The taxi driver who died was found to have cocaine in his system
Drug testing for taxi drivers in Birmingham has moved a step closer following a tragic road collision where six people were killed.
Inquests into the victims who died in the crash at Belgrave Middleway on December 17 heard that one of them, taxi driver Imtiaz Mohammed, aged 33, had cocaine in his system although it was not said to have caused the incident.
Senior Coroner Louise Hunt subsequently wrote to Birmingham City Council as well as Sandwell Borough Council – which had issued his hackney carriage licence – expressing concerns there was no drug testing policy in place at either authority.
In her letter she said: “The level of cocaine metabolite would have resulted in the deceased being over the legal drug drive limit. This did not contribute to this collision.
“However West Midlands Police raised concerns at the inquest that there was presently no system in place to monitor and check whether taxi drivers are over the drug limit whilst driving.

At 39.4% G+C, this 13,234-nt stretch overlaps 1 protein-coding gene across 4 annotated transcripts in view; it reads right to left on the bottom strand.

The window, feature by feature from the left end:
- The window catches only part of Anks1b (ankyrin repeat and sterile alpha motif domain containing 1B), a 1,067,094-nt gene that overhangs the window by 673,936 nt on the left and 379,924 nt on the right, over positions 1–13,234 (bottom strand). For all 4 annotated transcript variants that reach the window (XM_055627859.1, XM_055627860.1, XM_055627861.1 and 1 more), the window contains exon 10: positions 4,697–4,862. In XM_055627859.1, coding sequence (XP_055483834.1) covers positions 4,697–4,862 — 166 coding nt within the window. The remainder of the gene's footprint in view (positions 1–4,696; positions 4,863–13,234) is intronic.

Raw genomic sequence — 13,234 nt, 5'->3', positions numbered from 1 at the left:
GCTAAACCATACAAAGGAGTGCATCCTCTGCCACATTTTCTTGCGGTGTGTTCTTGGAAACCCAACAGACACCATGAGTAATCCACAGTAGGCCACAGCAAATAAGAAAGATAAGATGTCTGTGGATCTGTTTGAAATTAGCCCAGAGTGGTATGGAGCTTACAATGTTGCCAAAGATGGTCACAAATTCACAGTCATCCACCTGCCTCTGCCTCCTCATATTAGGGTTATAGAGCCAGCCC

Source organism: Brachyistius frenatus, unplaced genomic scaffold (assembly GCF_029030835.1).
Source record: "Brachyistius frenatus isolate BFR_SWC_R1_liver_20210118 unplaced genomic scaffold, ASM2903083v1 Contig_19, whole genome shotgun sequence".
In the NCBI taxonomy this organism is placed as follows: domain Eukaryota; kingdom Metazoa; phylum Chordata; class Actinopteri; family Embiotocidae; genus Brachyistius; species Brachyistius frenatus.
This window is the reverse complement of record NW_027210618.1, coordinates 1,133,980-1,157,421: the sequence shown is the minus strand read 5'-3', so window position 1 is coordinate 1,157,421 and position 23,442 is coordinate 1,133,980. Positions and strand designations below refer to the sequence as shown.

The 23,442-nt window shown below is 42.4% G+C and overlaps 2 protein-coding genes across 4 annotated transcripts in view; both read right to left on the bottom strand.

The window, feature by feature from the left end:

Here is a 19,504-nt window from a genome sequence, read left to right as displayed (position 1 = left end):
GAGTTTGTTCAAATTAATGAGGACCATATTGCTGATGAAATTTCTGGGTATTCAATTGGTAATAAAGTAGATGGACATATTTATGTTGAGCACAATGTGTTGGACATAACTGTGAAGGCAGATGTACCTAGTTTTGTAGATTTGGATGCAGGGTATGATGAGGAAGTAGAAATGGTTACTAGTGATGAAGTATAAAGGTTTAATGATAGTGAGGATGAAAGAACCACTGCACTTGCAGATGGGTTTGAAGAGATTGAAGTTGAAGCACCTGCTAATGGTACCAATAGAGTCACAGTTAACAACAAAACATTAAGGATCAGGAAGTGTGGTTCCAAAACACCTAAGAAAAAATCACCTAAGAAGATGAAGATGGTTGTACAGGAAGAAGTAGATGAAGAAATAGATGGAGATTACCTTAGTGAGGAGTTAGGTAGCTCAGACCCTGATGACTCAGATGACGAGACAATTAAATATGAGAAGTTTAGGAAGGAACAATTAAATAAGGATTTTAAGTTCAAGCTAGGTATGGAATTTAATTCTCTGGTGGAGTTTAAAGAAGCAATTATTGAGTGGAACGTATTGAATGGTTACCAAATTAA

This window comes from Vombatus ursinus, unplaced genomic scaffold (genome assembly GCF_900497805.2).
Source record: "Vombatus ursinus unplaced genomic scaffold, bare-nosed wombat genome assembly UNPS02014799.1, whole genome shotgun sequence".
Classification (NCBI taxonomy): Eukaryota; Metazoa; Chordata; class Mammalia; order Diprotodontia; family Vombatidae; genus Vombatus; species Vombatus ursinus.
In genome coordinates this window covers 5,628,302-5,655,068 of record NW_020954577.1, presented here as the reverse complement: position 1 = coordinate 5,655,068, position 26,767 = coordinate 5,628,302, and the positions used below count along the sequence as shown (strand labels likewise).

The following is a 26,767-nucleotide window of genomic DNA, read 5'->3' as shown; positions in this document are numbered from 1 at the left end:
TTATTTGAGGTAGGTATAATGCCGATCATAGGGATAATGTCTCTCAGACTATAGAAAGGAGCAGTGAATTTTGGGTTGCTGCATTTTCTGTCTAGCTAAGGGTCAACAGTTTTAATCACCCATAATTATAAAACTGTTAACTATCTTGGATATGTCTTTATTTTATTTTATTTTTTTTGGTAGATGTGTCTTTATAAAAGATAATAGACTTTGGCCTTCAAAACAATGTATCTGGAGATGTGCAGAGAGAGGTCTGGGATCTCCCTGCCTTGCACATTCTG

“They confirmed in evidence that some sort of testing was required for the safety of passengers.
“In my opinion action should be taken to prevent future deaths and I believe you have the power to take such action.”
This week Birmingham City Council’s licensing and public protection committee approved a proposal for officers to produce a draft drugs testing policy for drivers.
Questions were asked about how it might be implemented while Manawar Hussain, from T.O.A. Taxis stated it would have an impact on drivers.
But Emma Rohomon, acting head of licensing, said the details would not be known until the policy had been drawn up stating it would be brought back to the committee who could reject it if it was not feasible.
She added the council was under a legal obligation to respond to the coroner’s letter.
Imtiaz Mohammed was killed alongside his two passengers Lucy Davis, 43, and her partner Lee Jenkins, 42, when the taxi was hit by a speeding Audi travelling in the opposite direction.
Three of the four people in the Audi, driver Kasar Jehangir, 25, Mohammed Fahsha, 30, and Tauqeer Hussain, 26, were also killed while fourth man Zakkria Khan, 18, survived.
The coroner ruled the collision was caused by the excessive speed of the Audi which was estimated to be travelling between 94mph to 100mph on the 40mph route.